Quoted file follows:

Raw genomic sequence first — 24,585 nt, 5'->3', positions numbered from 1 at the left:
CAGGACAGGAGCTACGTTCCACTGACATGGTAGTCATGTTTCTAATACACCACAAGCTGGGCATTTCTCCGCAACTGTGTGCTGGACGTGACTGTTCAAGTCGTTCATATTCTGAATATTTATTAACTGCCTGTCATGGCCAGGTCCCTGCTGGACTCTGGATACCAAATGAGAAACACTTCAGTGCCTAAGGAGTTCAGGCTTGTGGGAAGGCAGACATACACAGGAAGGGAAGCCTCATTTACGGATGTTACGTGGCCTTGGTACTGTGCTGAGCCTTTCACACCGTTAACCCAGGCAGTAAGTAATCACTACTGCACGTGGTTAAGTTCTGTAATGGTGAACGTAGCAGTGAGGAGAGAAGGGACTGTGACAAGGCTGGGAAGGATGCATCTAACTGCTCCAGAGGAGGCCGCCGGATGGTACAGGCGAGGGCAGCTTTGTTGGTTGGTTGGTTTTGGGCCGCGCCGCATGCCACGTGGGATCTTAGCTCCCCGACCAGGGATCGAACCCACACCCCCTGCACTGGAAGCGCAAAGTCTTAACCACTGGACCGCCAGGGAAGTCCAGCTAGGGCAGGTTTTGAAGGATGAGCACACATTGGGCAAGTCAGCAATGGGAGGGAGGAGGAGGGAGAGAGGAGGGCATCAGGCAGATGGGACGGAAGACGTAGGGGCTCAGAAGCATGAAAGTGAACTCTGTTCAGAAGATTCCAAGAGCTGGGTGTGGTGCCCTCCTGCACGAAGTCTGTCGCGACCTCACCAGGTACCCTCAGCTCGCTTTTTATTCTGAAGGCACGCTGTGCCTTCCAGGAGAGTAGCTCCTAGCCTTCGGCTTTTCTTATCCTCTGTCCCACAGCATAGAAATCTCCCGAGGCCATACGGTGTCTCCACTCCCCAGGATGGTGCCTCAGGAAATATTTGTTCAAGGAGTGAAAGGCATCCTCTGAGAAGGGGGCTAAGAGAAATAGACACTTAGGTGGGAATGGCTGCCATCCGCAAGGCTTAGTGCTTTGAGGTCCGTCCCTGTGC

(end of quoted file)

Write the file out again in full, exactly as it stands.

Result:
Raw genomic sequence first — 24,585 nt, 5'->3', positions numbered from 1 at the left:
CAGGACAGGAGCTACGTTCCACTGACATGGTAGTCATGTTTCTAATACACCACAAGCTGGGCATTTCTCCGCAACTGTGTGCTGGACGTGACTGTTCAAGTCGTTCATATTCTGAATATTTATTAACTGCCTGTCATGGCCAGGTCCCTGCTGGACTCTGGATACCAAATGAGAAACACTTCAGTGCCTAAGGAGTTCAGGCTTGTGGGAAGGCAGACATACACAGGAAGGGAAGCCTCATTTACGGATGTTACGTGGCCTTGGTACTGTGCTGAGCCTTTCACACCGTTAACCCAGGCAGTAAGTAATCACTACTGCACGTGGTTAAGTTCTGTAATGGTGAACGTAGCAGTGAGGAGAGAAGGGACTGTGACAAGGCTGGGAAGGATGCATCTAACTGCTCCAGAGGAGGCCGCCGGATGGTACAGGCGAGGGCAGCTTTGTTGGTTGGTTGGTTTTGGGCCGCGCCGCATGCCACGTGGGATCTTAGCTCCCCGACCAGGGATCGAACCCACACCCCCTGCACTGGAAGCGCAAAGTCTTAACCACTGGACCGCCAGGGAAGTCCAGCTAGGGCAGGTTTTGAAGGATGAGCACACATTGGGCAAGTCAGCAATGGGAGGGAGGAGGAGGGAGAGAGGAGGGCATCAGGCAGATGGGACGGAAGACGTAGGGGCTCAGAAGCATGAAAGTGAACTCTGTTCAGAAGATTCCAAGAGCTGGGTGTGGTGCCCTCCTGCACGAAGTCTGTCGCGACCTCACCAGGTACCCTCAGCTCGCTTTTTATTCTGAAGGCACGCTGTGCCTTCCAGGAGAGTAGCTCCTAGCCTTCGGCTTTTCTTATCCTCTGTCCCACAGCATAGAAATCTCCCGAGGCCATACGGTGTCTCCACTCCCCAGGATGGTGCCTCAGGAAATATTTGTTCAAGGAGTGAAAGGCATCCTCTGAGAAGGGGGCTAAGAGAAATAGACACTTAGGTGGGAATGGCTGCCATCCGCAAGGCTTAGTGCTTTGAGGTCCGTCCCTGTGC